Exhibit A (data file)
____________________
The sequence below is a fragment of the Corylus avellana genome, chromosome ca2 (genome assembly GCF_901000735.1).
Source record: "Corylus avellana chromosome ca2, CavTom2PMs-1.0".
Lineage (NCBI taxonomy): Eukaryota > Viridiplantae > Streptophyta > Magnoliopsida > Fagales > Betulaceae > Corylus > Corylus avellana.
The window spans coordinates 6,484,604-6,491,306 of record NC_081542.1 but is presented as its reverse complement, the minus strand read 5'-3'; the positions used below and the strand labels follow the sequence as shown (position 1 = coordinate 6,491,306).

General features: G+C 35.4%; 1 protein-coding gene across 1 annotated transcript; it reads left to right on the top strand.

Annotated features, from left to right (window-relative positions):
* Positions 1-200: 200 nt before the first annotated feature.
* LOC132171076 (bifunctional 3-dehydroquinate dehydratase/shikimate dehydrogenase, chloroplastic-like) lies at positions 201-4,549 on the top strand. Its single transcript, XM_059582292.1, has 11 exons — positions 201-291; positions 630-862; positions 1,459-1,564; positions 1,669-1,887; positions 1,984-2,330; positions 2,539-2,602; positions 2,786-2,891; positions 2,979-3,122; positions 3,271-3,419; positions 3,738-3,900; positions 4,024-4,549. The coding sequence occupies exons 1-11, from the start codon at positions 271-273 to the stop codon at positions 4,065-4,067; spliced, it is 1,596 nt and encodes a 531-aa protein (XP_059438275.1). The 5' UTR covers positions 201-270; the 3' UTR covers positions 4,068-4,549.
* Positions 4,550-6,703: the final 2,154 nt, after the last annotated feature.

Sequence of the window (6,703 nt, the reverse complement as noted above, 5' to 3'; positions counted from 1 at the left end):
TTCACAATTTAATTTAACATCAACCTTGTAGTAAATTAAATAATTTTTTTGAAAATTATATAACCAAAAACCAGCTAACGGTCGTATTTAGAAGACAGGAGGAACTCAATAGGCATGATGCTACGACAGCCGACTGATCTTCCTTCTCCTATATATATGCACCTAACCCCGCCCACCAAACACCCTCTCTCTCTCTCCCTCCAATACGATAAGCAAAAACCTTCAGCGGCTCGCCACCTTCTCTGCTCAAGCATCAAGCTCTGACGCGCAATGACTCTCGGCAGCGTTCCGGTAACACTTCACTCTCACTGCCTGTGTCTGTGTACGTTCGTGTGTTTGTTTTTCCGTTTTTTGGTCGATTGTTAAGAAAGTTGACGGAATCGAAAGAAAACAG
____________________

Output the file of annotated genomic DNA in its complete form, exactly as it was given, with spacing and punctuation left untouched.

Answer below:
The sequence below is a fragment of the Corylus avellana genome, chromosome ca2 (genome assembly GCF_901000735.1).
Source record: "Corylus avellana chromosome ca2, CavTom2PMs-1.0".
Lineage (NCBI taxonomy): Eukaryota > Viridiplantae > Streptophyta > Magnoliopsida > Fagales > Betulaceae > Corylus > Corylus avellana.
The window spans coordinates 6,484,604-6,491,306 of record NC_081542.1 but is presented as its reverse complement, the minus strand read 5'-3'; the positions used below and the strand labels follow the sequence as shown (position 1 = coordinate 6,491,306).

General features: G+C 35.4%; 1 protein-coding gene across 1 annotated transcript; it reads left to right on the top strand.

Annotated features, from left to right (window-relative positions):
* Positions 1-200: 200 nt before the first annotated feature.
* LOC132171076 (bifunctional 3-dehydroquinate dehydratase/shikimate dehydrogenase, chloroplastic-like) lies at positions 201-4,549 on the top strand. Its single transcript, XM_059582292.1, has 11 exons — positions 201-291; positions 630-862; positions 1,459-1,564; positions 1,669-1,887; positions 1,984-2,330; positions 2,539-2,602; positions 2,786-2,891; positions 2,979-3,122; positions 3,271-3,419; positions 3,738-3,900; positions 4,024-4,549. The coding sequence occupies exons 1-11, from the start codon at positions 271-273 to the stop codon at positions 4,065-4,067; spliced, it is 1,596 nt and encodes a 531-aa protein (XP_059438275.1). The 5' UTR covers positions 201-270; the 3' UTR covers positions 4,068-4,549.
* Positions 4,550-6,703: the final 2,154 nt, after the last annotated feature.

Sequence of the window (6,703 nt, the reverse complement as noted above, 5' to 3'; positions counted from 1 at the left end):
TTCACAATTTAATTTAACATCAACCTTGTAGTAAATTAAATAATTTTTTTGAAAATTATATAACCAAAAACCAGCTAACGGTCGTATTTAGAAGACAGGAGGAACTCAATAGGCATGATGCTACGACAGCCGACTGATCTTCCTTCTCCTATATATATGCACCTAACCCCGCCCACCAAACACCCTCTCTCTCTCTCCCTCCAATACGATAAGCAAAAACCTTCAGCGGCTCGCCACCTTCTCTGCTCAAGCATCAAGCTCTGACGCGCAATGACTCTCGGCAGCGTTCCGGTAACACTTCACTCTCACTGCCTGTGTCTGTGTACGTTCGTGTGTTTGTTTTTCCGTTTTTTGGTCGATTGTTAAGAAAGTTGACGGAATCGAAAGAAAACAG